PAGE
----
California Governor Gavin Newsom (D) filed an amicus brief on Monday with the state’s Supreme Court examining the historical relationship between racism and the death penalty in California’s criminal justice system. The governor argued that racial discrimination is inextricably linked to the administration of capital punishment.
Newsom, who submitted the brief in support of defendant Don’te Lamonth McDaniel, also argued that the state should require that juries vote unanimously and find proof beyond a reasonable doubt during penalty decision-making.
“Today’s inequities in the imposition of death sentences are the result of the nation’s and the state’s history of racial terror and subjugation,” Newsom wrote. “African Americans’ experiences— generation after generation—subject to disparate enforcement of the law have generally shaped their views of the criminal justice and capital punishment systems.”
The brief argues that California’s Black population has been underrepresented during the jury selection process, inordinately holds beliefs that fail “death qualification,” and are disproportionately discarded through the use of peremptory challenges. Such factors “all but ensure that sentencing decisions are made by juries that are disproportionately White and death-prone, heightening the risk that, absent additional protections, these decisions will be based on racial bias,” the brief stated.
Newsom also argued that requiring unanimity and proof beyond a reasonable doubt in juries’ penalty decision-making would help alleviate racial bias and reduce the arbitrary nature of death penalty sentences.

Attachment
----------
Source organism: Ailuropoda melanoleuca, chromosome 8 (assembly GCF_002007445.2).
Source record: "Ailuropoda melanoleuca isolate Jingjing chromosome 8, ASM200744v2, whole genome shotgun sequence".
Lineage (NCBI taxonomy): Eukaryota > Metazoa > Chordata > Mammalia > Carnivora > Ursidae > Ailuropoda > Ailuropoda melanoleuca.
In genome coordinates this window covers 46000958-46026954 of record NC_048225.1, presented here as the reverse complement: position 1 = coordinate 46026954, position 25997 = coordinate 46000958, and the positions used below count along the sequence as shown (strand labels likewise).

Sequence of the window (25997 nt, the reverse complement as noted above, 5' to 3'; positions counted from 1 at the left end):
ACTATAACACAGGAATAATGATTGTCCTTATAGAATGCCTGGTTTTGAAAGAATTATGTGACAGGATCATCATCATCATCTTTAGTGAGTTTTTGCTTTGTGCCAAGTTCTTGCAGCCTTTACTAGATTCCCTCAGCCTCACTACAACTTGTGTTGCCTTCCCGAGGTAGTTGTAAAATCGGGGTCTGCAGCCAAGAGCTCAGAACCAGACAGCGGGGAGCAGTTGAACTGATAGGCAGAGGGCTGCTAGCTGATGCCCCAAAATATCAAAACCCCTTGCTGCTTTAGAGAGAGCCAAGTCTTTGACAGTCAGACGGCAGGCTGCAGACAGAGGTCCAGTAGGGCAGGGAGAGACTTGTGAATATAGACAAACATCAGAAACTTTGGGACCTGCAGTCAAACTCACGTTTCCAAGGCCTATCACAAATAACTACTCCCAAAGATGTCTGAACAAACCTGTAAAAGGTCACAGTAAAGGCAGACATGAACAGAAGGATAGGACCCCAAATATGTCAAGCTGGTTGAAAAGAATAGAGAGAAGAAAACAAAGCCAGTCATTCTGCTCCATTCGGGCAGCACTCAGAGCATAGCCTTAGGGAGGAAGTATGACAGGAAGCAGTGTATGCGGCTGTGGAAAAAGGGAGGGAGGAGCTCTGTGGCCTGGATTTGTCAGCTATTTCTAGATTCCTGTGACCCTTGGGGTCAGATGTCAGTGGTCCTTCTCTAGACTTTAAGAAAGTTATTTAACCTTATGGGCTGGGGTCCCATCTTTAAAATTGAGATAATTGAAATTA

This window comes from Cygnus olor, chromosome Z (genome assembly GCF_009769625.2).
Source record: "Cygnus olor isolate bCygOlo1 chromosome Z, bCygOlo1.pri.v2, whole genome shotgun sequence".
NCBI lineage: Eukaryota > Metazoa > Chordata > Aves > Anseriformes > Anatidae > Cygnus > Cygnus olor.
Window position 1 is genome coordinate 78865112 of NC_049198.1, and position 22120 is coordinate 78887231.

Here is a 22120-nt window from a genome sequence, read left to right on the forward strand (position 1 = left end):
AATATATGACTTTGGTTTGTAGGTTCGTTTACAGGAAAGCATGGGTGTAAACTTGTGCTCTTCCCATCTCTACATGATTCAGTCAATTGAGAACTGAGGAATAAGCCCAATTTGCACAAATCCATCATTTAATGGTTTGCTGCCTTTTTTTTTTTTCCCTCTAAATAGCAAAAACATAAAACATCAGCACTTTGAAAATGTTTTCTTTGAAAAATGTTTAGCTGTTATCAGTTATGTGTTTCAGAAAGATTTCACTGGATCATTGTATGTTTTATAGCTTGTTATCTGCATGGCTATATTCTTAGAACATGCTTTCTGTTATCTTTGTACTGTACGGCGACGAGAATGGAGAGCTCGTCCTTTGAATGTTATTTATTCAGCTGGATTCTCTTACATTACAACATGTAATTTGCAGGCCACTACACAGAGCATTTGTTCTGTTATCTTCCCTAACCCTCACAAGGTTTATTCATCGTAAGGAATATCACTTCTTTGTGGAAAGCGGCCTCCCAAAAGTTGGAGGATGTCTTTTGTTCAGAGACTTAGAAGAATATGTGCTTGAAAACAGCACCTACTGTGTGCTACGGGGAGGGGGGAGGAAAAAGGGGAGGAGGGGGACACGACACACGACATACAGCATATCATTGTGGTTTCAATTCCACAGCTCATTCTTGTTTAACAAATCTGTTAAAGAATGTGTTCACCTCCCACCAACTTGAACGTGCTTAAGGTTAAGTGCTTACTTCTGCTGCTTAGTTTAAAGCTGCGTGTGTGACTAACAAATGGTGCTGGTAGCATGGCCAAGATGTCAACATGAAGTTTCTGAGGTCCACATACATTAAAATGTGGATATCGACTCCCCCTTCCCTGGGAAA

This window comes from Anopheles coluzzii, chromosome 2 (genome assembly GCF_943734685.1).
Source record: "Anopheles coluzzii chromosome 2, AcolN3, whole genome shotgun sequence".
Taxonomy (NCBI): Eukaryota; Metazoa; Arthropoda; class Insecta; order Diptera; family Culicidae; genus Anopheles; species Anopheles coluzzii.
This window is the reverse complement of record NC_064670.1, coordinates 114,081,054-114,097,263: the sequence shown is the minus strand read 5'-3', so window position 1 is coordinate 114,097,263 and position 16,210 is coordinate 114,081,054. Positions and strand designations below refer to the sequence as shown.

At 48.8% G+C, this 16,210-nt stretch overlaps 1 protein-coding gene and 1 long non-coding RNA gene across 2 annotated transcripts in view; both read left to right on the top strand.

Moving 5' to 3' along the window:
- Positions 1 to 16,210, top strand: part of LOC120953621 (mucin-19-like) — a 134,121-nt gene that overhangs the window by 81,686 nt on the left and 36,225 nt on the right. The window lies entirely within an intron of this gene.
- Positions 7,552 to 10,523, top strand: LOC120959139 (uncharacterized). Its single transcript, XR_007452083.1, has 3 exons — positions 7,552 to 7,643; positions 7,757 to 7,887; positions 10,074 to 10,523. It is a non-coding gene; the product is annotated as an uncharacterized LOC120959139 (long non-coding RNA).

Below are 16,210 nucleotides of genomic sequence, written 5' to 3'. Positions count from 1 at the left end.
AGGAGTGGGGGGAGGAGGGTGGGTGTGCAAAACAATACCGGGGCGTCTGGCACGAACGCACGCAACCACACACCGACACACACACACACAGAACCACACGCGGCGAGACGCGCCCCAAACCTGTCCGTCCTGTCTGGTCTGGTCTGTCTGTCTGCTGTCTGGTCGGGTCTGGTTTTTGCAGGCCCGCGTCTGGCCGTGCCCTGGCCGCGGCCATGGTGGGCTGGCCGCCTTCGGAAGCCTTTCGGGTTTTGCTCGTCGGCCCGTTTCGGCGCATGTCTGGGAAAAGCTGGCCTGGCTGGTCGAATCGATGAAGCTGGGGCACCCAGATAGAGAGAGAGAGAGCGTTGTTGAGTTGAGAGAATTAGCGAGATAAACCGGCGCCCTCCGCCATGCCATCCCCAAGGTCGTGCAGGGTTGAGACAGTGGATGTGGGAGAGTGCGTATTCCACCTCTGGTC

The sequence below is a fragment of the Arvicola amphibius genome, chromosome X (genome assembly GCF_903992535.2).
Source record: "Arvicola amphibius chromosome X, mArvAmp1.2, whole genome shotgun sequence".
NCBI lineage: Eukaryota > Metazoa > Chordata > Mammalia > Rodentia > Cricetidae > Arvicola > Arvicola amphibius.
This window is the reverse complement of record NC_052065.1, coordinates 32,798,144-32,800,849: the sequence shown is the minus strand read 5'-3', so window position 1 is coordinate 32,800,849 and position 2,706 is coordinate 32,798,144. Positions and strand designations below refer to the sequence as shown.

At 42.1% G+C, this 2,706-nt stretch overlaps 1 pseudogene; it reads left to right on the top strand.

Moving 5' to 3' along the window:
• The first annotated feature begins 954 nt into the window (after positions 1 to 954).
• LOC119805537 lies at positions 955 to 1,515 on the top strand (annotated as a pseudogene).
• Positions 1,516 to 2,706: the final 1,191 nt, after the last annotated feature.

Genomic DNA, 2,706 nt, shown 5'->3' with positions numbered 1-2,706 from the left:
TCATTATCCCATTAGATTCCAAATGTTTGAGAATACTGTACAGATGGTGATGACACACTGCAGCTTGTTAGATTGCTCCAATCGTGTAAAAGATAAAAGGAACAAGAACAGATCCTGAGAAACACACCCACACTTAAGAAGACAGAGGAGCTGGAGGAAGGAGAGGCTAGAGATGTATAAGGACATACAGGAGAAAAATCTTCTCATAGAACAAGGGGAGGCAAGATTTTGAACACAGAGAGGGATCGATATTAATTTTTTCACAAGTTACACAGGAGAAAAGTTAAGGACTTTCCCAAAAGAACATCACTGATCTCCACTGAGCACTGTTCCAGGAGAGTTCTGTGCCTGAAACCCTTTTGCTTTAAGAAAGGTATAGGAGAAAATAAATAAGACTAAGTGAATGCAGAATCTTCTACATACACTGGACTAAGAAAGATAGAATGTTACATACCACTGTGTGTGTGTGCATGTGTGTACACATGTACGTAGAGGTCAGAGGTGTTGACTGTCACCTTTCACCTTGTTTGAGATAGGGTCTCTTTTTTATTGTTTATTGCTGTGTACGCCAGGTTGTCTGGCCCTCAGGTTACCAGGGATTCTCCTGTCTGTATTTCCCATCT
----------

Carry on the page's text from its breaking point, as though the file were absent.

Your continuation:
“Nationally and in California, non-unanimous verdicts have been intended to entrench White jurors’ control of deliberations. In fact, there are stunning parallels between the assaults on California’s jury right in the mid-1990s and the non-unanimous jury verdict schemes recently repudiated by the United States Supreme Court,” the brief stated. “California’s capital punishment scheme is now, and always has been, infected by racism.”
Newsom issued an executive order last year placing a moratorium on executions in the state, granting reprieves to the 737 inmates that were then on death row.
“Three out of four nations in the world know better and are doing better, they have abolished the death penalty. It’s time California joined those ranks,” Newsom said following the order.
A court-ordered moratorium on capital punishment had been in place in California since 2006, after a judge declared the state’s lethal injection process to be unconstitutional. While a new protocol was under review, Newsom’s 2019 order withdrew the latest protocol proposal.
Read the full amicus brief below:
[image via YouTube screengrab]
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